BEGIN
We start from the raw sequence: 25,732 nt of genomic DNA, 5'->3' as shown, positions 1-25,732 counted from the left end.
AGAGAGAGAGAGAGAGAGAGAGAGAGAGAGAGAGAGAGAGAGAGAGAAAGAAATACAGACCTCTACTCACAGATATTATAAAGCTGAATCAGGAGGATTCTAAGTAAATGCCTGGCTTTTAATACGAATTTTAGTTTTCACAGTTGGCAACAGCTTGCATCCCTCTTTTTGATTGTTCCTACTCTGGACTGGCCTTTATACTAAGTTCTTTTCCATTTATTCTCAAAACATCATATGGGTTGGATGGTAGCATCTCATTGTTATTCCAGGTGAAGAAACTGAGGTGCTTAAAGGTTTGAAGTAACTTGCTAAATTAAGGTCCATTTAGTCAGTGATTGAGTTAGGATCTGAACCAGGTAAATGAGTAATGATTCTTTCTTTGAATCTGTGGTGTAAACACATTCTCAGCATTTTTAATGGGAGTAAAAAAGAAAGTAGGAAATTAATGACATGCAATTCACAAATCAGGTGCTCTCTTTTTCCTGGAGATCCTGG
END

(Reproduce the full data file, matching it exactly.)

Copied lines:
We start from the raw sequence: 25,732 nt of genomic DNA, 5'->3' as shown, positions 1-25,732 counted from the left end.
AGAGAGAGAGAGAGAGAGAGAGAGAGAGAGAGAGAGAGAGAGAGAGAAAGAAATACAGACCTCTACTCACAGATATTATAAAGCTGAATCAGGAGGATTCTAAGTAAATGCCTGGCTTTTAATACGAATTTTAGTTTTCACAGTTGGCAACAGCTTGCATCCCTCTTTTTGATTGTTCCTACTCTGGACTGGCCTTTATACTAAGTTCTTTTCCATTTATTCTCAAAACATCATATGGGTTGGATGGTAGCATCTCATTGTTATTCCAGGTGAAGAAACTGAGGTGCTTAAAGGTTTGAAGTAACTTGCTAAATTAAGGTCCATTTAGTCAGTGATTGAGTTAGGATCTGAACCAGGTAAATGAGTAATGATTCTTTCTTTGAATCTGTGGTGTAAACACATTCTCAGCATTTTTAATGGGAGTAAAAAAGAAAGTAGGAAATTAATGACATGCAATTCACAAATCAGGTGCTCTCTTTTTCCTGGAGATCCTGG